• Recognizing the shifting landscape in healthcare towards electronic health records, IRM introduced (a) long-term archiving and off-site disaster recovery for digital medical images (b) storage electronic copies of medical records [13]
      • Cloud Archive Solution:
        • Strategic relationship with EMC for a solution where together they will replicate clients’ critical data in an Iron Mountain data center to improve the disaster recovery process[14]

Still more to be done….

IRM needs to be doing more to adapt to this changing environment.  They are moving too slow and are failing to realize that the advantages they joined in the past are gone.

  • Market Adjacencies
    • IRM’s core competency of document storage should be applied other high value physical mediums such as art, boats, etc
  • Mergers & Acquisitions
    • IRM should allocate capital to continue expansion via M&A concentrating on areas where IRM centers are under utilized or service lines that would benefit from economies of scale (shredding)
  • International Expansion
    • Conversion to digital will likely be slower in developing nation and IRM should ensure they are the forefront of any technological changes that may impact their customers needs

Word Count: 797

[1] Source: June 2015 IRM Investor Presentation;

[2] 2015 IRM Annual Report,

[3] June 2014 Business Update Call,

[4] IRM Consequences of Data Hoarding,

[5] IRM JPM Conference Transcript,

[6] Source: Cisco: On-Prem Storage 50% Better TCO Than Cloud,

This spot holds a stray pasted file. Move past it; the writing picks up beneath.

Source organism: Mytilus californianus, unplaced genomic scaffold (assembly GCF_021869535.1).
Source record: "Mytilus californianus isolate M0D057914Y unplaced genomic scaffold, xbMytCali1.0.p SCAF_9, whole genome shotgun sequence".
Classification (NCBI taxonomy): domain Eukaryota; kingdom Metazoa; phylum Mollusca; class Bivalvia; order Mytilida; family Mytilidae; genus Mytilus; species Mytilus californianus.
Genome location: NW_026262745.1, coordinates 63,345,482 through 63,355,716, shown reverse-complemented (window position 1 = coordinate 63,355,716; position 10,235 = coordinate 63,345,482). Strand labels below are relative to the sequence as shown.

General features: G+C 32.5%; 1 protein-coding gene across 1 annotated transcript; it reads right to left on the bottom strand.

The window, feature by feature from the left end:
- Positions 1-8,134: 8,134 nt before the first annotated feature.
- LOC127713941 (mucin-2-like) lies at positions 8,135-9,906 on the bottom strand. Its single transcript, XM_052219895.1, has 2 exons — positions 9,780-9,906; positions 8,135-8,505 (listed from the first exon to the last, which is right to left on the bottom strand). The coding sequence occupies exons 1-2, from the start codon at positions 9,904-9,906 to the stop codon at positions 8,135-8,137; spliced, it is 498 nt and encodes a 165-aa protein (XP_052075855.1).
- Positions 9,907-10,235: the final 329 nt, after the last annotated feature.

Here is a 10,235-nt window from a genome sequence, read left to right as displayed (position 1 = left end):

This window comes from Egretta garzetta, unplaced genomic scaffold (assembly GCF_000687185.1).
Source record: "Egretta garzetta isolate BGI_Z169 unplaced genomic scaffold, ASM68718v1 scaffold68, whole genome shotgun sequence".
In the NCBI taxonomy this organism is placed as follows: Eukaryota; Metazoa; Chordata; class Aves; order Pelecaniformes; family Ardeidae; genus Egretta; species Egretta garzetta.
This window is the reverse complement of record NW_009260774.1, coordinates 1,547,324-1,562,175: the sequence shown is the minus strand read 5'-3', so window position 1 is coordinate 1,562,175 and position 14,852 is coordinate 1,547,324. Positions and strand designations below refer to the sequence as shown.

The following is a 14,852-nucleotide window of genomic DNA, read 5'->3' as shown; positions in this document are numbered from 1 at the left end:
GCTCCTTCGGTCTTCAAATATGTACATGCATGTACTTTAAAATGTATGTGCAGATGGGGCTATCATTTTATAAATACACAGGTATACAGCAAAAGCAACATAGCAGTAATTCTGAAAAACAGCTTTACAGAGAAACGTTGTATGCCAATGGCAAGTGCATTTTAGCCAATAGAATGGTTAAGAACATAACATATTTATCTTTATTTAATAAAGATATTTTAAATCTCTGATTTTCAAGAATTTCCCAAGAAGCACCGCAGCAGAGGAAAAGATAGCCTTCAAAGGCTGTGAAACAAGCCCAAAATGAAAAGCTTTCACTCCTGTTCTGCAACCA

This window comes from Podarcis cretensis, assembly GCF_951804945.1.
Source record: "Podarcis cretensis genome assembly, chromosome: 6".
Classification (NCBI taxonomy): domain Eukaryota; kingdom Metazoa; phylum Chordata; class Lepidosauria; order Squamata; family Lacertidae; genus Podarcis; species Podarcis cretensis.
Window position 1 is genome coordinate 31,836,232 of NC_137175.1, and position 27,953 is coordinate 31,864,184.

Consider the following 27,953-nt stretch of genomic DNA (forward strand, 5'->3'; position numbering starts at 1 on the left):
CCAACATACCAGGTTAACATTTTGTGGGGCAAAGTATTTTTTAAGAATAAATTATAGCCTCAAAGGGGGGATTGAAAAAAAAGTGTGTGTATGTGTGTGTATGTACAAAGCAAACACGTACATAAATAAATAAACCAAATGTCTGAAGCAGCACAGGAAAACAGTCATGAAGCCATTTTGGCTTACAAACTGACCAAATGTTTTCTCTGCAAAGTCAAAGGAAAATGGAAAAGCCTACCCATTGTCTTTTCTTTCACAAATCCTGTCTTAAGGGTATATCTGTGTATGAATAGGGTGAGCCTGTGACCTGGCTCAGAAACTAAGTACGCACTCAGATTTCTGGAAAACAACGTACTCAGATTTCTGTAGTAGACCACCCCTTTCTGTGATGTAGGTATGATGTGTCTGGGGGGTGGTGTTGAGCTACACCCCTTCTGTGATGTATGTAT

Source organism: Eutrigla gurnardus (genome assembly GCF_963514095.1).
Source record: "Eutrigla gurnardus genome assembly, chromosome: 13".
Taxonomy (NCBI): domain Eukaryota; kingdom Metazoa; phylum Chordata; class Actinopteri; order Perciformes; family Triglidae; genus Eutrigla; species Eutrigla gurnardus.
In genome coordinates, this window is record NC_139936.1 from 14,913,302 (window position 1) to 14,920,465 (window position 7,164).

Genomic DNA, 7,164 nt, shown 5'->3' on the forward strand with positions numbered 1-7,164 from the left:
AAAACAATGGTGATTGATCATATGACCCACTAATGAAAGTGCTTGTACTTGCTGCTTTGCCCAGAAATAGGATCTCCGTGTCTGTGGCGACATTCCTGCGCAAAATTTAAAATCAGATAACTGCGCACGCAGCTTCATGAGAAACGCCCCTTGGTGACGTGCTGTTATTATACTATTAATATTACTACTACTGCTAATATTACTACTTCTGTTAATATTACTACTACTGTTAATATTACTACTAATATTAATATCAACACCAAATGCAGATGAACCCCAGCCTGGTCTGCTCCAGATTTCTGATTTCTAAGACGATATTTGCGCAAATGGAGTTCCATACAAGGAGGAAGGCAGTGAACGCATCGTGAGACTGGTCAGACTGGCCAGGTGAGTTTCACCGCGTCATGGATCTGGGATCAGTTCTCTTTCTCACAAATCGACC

[7] Iron Mountain Divests Digital Business, Mergers & Acquisitions Report. 5/23/2011, Vol. 24 Issue 21, p22-22. 1p. , Database: Business Source Complet

[8] ibid

[9] IRM Annual Reports

[10] Source:

[11] Shread Ahead,

[12] Treasure of Iron Mountain, Shaw, Lucas, Bloomberg Businessweek. 8/8/2016, Issue 4486, p20-23.

[13] HEALTH RECORDS Some Hospitals Stuck Between Digital, Paper Medical Records, Information Management Journal. Nov/Dec2011

[14] 2016 JPM Investor Conference, IRM presentation,


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Student comments on Iron Mountain looks for new ways to “Shred it”

  1. Phil- love this. It’s a great look at a company that’s struggling to survive with the advent of technology. I think some of the changes IRM has made are very smart in helping to adapt their operating model, but I ultimately agree with your conclusion that there’s more to be done.

    As I think about industries that consumer significant amount of physical documents, the legal process comes to mind. Given IRM’s ability to scan on-demand, they have the technological capability to create electronic records from physical ones. I wonder if they could act as temporary storage for legal proceedings during the discovery phase. Currently, lawyers spend copious hours pouring over physical records. What if those records could be sent to an IRM facility, scanned and sent back to the lawyers.

    Furthermore, I wonder if there is an opportunity to expand into the individual consumer market. I know that consumers often hold onto physical documents just for fear of throwing out something important. If IRS could offer to pick up all of your old documents and convert them into electronic records that they then store for free on their cloud, they could likely generate an additional business line.

    Overall, I think the types of innovations and adaptations you’ve laid out are necessary if this company wants to continue to compete and thrive. Thanks again Phil- this was great!

  2. PC 3 – the fact that Iron Mountain is still around today is truly amazing. Once a physical storage company – you would have thought the internet would have destroyed this business. But like you mention, they have adopted and now offer the scan storage strategy which is sustainable in a digital world. Security has to be a differentiator for their scan product – take EHRs (electronic health records) – many legal implications for patient safety. Really innovating their offering around security I believe can be a key means by which this enterprise sustains growth long-term and remains relevant.